Defense Date

2010

Document Type

Thesis

Degree Name

Master of Science

Department

Biology

First Advisor

Paul Bukaveckas

Abstract

Aquatic bacteria respond to changing environmental conditions through a variety of mechanisms including changes in abundance, shifts in community composition and variable activity states. In the tidal-freshwater James River, variation in bacterial abundance was linked to nutrient availability and autochthonous production with highest bacterial densities associated with low-nutrient, high-chlorophyll a conditions. Laboratory experiments revealed that bacterial growth rates were nutrient limited at the low-nutrient site, while co-limitation (nutrients, glucose, light) was apparent at the high nutrient site. Despite large differences in abundance, community composition was similar based on TRFLP and 16S rDNA pyrosequencing. Community similarity was lower among rRNA libraries suggesting that variable activity states are prevalent in natural communities. Rare taxa were more likely to be metabolically active and were capable of dramatic growth under microcosm conditions.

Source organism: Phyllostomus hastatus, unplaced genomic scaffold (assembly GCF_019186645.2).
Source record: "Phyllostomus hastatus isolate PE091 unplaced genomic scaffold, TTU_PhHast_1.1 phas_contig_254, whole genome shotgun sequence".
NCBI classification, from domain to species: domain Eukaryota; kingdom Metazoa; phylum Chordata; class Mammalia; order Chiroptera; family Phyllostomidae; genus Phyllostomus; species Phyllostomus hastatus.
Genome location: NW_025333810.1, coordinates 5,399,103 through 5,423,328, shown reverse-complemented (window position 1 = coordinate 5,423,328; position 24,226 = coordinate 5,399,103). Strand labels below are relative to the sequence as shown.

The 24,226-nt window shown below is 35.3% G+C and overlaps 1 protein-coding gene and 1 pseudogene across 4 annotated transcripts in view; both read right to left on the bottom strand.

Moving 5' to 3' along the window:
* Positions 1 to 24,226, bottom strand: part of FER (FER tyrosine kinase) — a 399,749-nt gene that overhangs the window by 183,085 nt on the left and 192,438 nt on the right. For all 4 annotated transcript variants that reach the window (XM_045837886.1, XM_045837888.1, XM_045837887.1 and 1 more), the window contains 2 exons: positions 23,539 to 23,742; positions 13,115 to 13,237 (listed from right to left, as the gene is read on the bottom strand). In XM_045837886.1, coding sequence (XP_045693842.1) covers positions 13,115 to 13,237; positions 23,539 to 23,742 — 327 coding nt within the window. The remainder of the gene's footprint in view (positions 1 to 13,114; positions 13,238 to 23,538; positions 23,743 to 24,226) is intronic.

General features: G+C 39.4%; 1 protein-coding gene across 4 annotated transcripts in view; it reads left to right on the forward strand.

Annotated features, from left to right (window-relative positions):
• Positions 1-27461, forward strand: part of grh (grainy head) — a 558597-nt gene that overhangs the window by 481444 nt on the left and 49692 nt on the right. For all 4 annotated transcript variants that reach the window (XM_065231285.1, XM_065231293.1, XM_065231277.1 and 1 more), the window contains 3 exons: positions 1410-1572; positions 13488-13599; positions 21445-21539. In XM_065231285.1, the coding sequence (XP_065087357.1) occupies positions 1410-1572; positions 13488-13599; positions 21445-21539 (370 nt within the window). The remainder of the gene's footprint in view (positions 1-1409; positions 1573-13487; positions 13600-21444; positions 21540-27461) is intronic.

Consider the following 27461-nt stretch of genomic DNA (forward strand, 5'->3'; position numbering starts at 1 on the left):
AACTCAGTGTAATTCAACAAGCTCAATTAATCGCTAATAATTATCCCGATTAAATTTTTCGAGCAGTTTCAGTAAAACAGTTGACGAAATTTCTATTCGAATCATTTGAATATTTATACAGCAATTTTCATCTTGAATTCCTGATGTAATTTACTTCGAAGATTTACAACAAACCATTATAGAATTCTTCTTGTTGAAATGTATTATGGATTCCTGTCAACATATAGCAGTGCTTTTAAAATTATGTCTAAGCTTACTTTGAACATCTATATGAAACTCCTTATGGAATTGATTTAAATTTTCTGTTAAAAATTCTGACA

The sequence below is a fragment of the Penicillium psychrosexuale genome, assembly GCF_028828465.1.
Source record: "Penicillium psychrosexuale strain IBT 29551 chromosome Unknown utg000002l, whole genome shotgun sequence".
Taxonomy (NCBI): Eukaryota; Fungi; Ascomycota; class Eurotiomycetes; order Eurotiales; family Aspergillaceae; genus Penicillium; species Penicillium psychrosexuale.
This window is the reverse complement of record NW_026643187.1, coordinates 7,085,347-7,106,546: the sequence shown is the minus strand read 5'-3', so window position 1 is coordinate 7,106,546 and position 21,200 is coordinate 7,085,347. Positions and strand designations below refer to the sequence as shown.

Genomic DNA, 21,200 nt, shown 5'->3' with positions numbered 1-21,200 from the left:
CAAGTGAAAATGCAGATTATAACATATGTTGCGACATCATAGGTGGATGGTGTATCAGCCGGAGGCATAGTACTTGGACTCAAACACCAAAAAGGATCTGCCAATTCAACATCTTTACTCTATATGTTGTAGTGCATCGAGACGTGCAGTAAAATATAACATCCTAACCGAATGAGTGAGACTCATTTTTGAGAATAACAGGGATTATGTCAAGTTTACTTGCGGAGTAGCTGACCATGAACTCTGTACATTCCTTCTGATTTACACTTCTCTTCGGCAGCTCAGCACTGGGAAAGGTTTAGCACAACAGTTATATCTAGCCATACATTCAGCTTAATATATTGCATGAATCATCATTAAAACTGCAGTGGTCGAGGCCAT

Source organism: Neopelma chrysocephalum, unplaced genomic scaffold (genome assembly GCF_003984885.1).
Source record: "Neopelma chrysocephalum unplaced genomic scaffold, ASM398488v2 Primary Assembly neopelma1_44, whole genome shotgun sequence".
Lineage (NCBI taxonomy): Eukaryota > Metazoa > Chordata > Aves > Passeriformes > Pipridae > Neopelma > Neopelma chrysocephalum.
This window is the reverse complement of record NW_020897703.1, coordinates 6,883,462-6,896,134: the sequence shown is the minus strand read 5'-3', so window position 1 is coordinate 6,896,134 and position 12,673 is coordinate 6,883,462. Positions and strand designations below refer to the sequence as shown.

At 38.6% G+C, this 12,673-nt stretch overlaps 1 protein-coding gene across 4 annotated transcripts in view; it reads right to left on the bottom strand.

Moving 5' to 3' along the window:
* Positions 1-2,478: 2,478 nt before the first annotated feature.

Rights

© The Author

Is Part Of

VCU University Archives

Is Part Of

VCU Theses and Dissertations

Date of Submission

July 2010

Included in

Biology Commons

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